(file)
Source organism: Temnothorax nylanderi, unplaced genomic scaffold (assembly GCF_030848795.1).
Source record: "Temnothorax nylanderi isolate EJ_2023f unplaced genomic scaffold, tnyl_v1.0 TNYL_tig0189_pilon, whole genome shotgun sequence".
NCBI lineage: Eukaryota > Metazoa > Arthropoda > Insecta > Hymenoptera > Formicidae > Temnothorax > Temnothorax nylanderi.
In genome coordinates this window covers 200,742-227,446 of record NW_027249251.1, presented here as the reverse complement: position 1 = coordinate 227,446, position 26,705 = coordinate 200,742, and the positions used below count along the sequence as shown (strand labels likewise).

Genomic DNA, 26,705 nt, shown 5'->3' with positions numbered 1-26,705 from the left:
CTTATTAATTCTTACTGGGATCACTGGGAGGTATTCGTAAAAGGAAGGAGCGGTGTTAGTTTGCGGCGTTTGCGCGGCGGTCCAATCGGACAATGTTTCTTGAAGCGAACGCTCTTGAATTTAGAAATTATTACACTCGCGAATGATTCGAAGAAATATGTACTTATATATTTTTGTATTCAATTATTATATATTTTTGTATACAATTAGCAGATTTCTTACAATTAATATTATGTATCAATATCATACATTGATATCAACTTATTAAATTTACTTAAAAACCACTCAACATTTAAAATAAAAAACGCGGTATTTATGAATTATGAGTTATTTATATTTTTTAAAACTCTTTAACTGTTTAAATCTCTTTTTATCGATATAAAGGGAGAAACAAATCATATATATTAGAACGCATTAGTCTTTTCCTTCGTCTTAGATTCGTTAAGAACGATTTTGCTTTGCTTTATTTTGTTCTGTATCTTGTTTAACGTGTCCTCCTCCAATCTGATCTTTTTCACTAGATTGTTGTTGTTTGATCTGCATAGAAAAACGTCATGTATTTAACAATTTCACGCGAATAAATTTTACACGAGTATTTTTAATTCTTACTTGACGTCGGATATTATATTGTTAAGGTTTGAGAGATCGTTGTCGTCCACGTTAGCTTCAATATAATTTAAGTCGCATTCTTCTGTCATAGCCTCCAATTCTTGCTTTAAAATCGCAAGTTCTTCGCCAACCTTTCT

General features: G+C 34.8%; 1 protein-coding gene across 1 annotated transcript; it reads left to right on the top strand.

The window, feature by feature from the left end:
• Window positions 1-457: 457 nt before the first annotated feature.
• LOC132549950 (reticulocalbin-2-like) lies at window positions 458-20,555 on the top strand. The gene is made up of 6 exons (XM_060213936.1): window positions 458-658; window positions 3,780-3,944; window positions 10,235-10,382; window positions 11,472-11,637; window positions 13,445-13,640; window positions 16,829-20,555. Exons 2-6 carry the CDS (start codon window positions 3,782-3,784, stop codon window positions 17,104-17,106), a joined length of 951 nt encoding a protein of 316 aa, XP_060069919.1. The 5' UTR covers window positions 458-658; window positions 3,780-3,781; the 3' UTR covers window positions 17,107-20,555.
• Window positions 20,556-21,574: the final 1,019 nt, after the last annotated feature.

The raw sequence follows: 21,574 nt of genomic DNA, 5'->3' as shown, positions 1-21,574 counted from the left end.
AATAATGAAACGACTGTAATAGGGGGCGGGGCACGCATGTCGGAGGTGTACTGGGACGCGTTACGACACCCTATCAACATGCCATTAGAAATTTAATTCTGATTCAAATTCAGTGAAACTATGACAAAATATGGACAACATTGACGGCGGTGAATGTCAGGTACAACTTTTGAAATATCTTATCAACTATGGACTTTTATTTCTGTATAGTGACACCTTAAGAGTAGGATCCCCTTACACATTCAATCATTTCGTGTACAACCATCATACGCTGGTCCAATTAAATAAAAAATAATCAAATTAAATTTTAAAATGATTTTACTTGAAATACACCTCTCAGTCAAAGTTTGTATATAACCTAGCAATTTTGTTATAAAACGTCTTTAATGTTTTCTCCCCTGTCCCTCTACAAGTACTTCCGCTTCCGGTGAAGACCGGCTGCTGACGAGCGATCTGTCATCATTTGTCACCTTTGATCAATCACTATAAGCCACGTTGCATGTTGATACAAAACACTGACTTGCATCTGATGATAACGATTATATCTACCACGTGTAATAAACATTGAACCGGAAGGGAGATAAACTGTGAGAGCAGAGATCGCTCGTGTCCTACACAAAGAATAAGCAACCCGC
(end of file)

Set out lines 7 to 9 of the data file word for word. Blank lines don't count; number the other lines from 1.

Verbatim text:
General features: G+C 34.8%; 1 protein-coding gene across 1 annotated transcript; it reads left to right on the top strand.

The window, feature by feature from the left end:
• Window positions 1-457: 457 nt before the first annotated feature.